WARSAW (Reuters) - Ukrainian President Petro Poroshenko said on Wednesday he had decided his country should set out on a course towards Euro-Atlantic security integration, and would press for that in parliament soon.
Poroshenko, who was speaking on a visit to NATO member Poland, did not mention the U.S.-led military alliance by name, but his comments are nevertheless likely to anger Moscow, which has said Ukraine’s accession would threaten its own security.
“Today in this chamber I have taken the decision that my country will return to the course towards integration with the sphere of Euro-Atlantic security,” Poroshenko said, through a translator, in an address to the Polish parliament.
“Hence, upon my return, I will file a motion to the Ukrainian parliament to reject the non-aligned status of my country.”
He also said his goal was for Ukraine to submit an application to join the European Union in 2020.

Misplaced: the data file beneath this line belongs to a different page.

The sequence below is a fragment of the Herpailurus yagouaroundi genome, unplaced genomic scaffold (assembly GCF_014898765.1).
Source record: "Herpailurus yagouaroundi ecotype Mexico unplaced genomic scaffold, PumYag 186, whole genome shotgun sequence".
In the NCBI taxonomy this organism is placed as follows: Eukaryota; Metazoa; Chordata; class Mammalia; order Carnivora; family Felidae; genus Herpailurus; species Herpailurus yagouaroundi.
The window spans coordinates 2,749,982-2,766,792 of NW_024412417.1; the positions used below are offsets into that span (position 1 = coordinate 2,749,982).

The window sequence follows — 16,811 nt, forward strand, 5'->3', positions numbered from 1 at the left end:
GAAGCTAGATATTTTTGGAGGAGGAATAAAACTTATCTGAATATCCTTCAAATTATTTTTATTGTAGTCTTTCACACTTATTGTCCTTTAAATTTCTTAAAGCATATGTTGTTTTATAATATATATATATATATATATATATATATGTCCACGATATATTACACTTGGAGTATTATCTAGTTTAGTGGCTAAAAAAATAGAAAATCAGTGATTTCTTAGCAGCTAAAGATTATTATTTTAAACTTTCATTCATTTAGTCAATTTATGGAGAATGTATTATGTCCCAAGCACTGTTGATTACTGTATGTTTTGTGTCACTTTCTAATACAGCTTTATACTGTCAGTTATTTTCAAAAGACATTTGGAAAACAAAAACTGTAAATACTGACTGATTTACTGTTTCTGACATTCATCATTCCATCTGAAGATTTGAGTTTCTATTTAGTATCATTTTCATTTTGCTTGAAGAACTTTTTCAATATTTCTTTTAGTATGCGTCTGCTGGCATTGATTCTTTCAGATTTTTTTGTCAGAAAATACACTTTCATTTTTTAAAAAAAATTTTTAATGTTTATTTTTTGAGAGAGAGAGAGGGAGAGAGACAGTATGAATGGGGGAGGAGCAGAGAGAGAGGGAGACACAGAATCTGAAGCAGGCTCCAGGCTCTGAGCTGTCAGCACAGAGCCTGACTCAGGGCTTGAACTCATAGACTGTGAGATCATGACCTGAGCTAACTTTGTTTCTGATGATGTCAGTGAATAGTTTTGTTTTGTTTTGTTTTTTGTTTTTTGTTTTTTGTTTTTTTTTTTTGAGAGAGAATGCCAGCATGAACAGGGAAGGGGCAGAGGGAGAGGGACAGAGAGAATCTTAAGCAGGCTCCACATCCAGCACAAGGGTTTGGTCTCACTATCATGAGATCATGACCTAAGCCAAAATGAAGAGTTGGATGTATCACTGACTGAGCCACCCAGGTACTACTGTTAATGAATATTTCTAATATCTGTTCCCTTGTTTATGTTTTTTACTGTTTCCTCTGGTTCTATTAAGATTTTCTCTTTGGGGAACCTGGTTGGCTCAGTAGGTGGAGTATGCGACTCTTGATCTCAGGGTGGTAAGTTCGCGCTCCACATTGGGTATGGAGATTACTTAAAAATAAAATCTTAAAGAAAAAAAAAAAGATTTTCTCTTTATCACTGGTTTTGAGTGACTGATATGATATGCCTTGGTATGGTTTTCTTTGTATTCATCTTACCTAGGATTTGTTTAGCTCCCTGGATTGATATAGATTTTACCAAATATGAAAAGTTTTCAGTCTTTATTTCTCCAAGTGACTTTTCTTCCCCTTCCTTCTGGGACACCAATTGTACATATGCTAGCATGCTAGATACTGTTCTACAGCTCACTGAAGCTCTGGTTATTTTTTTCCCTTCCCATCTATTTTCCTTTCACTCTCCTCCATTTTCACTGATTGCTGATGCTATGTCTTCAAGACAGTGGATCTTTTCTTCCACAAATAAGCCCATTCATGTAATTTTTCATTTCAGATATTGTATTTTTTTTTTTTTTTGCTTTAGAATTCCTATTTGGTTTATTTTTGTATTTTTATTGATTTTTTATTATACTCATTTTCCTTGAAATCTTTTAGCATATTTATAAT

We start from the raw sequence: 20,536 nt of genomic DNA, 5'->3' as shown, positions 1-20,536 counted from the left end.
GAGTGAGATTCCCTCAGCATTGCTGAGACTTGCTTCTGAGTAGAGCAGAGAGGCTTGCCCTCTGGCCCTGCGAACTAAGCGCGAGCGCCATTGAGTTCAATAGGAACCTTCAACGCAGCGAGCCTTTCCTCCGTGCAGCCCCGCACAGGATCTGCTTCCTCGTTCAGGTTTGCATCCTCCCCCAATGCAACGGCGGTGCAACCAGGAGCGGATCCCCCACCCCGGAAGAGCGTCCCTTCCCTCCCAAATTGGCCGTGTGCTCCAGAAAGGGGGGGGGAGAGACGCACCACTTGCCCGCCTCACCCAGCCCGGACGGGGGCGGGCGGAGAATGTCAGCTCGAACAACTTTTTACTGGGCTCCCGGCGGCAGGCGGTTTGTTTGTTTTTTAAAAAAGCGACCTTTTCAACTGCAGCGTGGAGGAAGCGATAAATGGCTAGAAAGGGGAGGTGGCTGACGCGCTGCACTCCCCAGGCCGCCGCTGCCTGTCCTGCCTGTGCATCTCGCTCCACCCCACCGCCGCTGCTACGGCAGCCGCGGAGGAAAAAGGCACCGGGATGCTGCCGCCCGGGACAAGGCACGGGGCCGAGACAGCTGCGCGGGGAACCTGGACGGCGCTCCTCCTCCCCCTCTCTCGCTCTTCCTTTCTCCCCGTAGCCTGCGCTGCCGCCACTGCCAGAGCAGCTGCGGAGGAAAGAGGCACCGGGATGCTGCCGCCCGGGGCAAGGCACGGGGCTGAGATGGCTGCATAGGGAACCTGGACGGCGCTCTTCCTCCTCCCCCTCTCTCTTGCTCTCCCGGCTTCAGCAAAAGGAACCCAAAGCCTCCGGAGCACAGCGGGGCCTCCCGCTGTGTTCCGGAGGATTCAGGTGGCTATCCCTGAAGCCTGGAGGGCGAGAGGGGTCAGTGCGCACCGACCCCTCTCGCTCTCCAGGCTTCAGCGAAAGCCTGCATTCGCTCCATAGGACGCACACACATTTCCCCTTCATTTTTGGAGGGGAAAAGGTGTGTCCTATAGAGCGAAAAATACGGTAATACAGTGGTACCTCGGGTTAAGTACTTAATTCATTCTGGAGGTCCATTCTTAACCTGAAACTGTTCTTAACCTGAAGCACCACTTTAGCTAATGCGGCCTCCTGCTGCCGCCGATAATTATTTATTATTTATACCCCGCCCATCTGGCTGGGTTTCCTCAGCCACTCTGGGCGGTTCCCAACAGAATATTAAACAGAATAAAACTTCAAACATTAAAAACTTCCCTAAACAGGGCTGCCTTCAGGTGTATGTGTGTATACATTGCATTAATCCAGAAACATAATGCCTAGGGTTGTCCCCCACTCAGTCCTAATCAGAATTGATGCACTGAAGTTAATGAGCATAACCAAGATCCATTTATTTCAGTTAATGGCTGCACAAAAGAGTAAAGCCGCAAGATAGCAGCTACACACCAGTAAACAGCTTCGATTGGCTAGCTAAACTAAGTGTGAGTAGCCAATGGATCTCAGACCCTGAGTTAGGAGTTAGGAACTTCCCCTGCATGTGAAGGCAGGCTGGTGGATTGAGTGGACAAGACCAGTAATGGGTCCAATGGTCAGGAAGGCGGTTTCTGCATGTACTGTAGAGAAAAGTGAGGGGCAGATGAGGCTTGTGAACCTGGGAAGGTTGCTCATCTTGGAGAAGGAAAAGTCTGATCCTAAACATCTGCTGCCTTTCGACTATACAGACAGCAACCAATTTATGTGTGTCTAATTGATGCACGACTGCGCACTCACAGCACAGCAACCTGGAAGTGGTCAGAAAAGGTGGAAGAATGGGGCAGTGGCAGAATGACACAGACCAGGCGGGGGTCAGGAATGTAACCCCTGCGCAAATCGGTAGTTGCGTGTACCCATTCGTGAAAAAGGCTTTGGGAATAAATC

Any application for Ukraine to join NATO would have to be approved by the 28 existing members — many of which, especially in western Europe, are opposed — and in any case it would take Kiev many years before it could meet NATO criteria.
The previous Ukrainian president, the pro-Moscow Viktor Yanukovich, changed Ukraine’s foreign policy strategy to remove eventual NATO accession as an aspiration.
Yanukovich was ousted by street protests earlier this year and replaced by pro-Western leaders.
Since Yanukovich’s ouster, Moscow has annexed the Ukrainian region of Crimea, and pro-Moscow rebels have established control over parts of eastern Ukraine.
Reporting by Wiktor Szary; Writing by Christian Lowe; Editing by Marcin Goettig and Richard Balmforth